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Jets' DL Solomon Thomas Finds a Place to Support Mental Health in the Gladiator Space

His Family, Devastated by Suicide, Founded ‘The Defensive Line’ to Aide Young People


This past Monday, Oct. 10, was World Mental Health Day in 150 countries around the world. The annual event, first celebrated in 1992, is a program to focus attention on mental illness and the effects it has on people worldwide. The theme of this year's program was Make Mental Health & Well-Being for All -- a Global Priority.

For Jets' defensive lineman Solomon Thomas, mental health is a personal priority. His dear sister Ella, a bubbly young woman who suffered from anxiety and depression committed suicide in 2018 at age 24.

"It shocked my family's world," Thomas, 27, told team reporter Eric Allen and former linebacker Bart Scott on this week's edition of "The Official Jets Podcast." "I didn't know much about mental health, this taboo thing. People would say to me 'sorry for your loss,' but didn't understand. You could feel this stigma around it was this burden, this thing you couldn't really touch on. It affected my grief process. We were close, and I just lost her.

"It was the guilt of missing that person. I was the third pick [by San Francisco] in the draft 2017 and I felt the pressure of not performing. I felt I couldn't talk about my sister and my struggles. I thought people would say I'm being weak, so I didn't talk about my emotions or how hard a life I was living or how dark it was. I got to a dark place, I didn't want to be here, and I was really struggling. It was hard to wake up, hard to go to work, hard to see the light of the day. I was approached by my former boss [49ers GM] John Lynch who gave me permission to get help. I learned how to cope with my emotions, honor my anger, sadness and depression. I learned different coping mechanisms and was thrown into the world of mental health, and I got better. Now I can go and talk about my journey."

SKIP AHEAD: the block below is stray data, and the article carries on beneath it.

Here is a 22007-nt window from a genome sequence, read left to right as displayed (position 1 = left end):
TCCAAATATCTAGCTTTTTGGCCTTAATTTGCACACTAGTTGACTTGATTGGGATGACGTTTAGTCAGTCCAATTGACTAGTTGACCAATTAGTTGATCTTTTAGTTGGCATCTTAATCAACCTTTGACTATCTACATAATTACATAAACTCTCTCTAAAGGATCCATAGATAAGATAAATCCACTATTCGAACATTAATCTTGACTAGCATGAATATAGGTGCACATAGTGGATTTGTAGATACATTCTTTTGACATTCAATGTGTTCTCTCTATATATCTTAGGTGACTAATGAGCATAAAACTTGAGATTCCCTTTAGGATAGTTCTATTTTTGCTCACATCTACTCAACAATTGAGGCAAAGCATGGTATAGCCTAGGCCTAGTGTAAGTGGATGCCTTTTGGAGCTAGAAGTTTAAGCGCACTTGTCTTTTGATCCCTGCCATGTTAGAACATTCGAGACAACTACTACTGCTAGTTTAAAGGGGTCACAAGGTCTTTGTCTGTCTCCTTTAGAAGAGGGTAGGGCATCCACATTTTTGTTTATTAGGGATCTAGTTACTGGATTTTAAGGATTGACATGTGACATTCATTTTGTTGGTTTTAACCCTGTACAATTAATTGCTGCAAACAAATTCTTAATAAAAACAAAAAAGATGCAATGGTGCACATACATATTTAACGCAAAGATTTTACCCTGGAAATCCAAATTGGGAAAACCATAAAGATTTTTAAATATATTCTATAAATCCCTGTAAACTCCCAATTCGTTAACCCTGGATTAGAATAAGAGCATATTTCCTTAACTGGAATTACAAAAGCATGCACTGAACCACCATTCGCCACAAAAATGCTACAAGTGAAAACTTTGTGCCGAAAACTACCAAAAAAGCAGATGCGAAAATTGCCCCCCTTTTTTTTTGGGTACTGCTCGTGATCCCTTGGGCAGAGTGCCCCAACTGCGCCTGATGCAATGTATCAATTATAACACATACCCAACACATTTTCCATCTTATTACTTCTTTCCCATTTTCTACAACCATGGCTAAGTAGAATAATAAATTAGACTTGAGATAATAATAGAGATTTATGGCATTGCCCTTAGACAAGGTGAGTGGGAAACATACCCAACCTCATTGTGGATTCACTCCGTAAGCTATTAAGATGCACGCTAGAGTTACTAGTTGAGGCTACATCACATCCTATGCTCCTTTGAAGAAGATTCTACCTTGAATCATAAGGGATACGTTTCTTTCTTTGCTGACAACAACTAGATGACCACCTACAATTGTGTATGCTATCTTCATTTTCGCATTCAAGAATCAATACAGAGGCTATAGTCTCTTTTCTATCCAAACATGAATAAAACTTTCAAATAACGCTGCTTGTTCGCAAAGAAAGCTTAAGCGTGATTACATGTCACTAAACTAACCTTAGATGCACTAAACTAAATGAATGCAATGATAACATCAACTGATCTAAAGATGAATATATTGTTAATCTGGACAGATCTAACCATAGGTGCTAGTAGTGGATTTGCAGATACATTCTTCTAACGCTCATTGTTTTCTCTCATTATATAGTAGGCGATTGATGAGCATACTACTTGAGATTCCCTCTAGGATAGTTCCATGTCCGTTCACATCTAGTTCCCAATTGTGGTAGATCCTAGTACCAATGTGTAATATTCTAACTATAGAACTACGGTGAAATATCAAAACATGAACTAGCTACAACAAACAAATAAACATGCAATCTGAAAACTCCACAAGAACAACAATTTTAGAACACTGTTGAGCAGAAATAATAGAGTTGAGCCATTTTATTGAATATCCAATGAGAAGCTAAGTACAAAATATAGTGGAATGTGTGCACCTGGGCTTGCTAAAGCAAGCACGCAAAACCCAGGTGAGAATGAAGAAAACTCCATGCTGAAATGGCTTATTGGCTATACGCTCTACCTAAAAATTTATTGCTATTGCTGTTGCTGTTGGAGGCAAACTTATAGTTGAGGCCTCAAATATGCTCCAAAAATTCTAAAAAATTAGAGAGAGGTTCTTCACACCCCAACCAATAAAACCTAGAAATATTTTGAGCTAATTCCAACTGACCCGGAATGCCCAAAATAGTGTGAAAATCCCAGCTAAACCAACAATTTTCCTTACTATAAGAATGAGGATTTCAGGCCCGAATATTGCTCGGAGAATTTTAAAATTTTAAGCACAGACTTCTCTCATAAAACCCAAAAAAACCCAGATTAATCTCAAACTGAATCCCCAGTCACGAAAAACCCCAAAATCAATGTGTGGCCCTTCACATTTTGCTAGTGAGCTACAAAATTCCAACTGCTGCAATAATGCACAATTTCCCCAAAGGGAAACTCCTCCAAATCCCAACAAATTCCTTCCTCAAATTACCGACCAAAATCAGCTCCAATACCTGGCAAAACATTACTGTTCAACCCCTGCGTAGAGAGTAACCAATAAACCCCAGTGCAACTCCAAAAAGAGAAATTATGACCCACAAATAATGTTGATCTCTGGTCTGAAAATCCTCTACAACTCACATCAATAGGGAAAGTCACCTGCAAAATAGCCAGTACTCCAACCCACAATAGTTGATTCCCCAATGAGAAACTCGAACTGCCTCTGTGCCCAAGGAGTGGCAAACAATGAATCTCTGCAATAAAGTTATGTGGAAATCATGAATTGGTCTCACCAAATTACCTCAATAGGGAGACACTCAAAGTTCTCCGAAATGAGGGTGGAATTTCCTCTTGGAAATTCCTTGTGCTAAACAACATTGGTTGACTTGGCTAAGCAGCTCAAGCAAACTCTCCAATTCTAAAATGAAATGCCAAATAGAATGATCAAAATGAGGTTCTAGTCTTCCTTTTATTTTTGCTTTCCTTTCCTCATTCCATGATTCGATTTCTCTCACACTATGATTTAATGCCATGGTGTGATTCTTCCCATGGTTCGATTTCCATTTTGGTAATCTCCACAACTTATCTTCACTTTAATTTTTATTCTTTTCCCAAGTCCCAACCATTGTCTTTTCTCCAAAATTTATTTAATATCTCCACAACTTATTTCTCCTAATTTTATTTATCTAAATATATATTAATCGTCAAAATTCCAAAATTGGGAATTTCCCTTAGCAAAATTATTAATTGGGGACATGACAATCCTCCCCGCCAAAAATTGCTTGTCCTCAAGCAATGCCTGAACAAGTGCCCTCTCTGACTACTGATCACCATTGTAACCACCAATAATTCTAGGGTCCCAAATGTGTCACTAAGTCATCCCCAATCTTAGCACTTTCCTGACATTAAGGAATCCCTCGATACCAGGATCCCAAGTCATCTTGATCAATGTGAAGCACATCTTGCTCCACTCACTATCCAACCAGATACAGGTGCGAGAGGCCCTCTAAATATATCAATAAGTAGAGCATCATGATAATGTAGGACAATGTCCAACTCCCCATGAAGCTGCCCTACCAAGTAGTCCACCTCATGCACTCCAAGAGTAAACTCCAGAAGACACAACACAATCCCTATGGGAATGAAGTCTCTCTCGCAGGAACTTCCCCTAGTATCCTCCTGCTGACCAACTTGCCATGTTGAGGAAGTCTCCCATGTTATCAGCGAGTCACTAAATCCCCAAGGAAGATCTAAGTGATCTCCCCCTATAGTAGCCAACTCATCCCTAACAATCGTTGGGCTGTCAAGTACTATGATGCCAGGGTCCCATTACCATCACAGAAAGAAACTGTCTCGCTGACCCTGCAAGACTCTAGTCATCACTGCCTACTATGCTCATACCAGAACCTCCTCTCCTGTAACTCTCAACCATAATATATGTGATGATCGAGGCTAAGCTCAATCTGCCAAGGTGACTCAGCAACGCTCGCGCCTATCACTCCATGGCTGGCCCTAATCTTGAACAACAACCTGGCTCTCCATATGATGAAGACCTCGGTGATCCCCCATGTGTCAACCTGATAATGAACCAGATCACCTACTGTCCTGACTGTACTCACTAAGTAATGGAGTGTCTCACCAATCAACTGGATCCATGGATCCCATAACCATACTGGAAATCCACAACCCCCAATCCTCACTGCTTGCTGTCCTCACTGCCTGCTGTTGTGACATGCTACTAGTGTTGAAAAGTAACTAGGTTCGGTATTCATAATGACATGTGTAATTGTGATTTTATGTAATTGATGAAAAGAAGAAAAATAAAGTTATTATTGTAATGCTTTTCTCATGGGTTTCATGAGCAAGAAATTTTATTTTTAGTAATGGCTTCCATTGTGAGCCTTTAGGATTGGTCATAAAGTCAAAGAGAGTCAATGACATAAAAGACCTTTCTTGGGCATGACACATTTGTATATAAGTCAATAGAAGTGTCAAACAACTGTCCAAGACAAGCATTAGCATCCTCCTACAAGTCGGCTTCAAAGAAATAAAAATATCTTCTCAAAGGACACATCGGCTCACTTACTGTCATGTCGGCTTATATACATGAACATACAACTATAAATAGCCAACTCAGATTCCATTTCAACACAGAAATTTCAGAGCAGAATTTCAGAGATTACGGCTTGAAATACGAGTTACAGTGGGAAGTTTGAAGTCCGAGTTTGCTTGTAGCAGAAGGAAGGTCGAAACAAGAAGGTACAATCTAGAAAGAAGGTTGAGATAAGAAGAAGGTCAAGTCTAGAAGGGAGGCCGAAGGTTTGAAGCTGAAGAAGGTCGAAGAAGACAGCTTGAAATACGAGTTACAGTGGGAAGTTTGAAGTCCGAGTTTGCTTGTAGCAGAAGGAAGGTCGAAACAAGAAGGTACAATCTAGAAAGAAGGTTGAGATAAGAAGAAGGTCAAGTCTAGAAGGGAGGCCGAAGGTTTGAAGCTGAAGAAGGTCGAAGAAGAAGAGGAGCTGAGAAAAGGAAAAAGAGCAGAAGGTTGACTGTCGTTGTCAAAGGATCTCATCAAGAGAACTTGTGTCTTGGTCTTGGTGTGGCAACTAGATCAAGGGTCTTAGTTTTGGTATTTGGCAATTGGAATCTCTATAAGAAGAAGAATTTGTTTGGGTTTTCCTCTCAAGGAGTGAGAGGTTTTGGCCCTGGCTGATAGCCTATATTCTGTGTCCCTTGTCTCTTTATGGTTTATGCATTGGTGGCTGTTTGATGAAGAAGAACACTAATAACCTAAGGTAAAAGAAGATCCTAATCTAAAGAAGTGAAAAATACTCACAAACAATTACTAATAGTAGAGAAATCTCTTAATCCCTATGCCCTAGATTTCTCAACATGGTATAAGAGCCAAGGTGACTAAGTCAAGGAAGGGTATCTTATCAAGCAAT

Thomas, with his mother, father and cousin realized that others had been forced to deal with their grief and realization of signals missed. Together they formed The Defensive Line, a foundation with a "mission to end the epidemic of youth suicide, especially for people of color by connecting and transforming the way we connect on mental health," Thomas said, "by going to schools [he gave a talk at Clifton High School on Tuesday night], businesses, sports programs and teaching mentors how to have a better mental health environment. How to have the language to talk about it, address warning signs and what to do in crisis situations."

Thomas, signed by the Jets in free agency, played with the 49ers from 2017-2020, spent a season with the Raiders, then joined the Jets. He was quick to point out that in the NFL's gladiator culture, the notion of addressing even a hint of mental struggle had for years been frowned upon, viewed as unmanly and a sign of weakness. Things are changing, but perceptions are hard to change.

"There's a changing narrative in the locker room," Thomas said. "It's huge, we spend more time being Clark Kent than Superman. It's important to acknowledge we're human beings. That we can't always have this persona that we're gladiators, that we can tough everything out and rub dirt in it.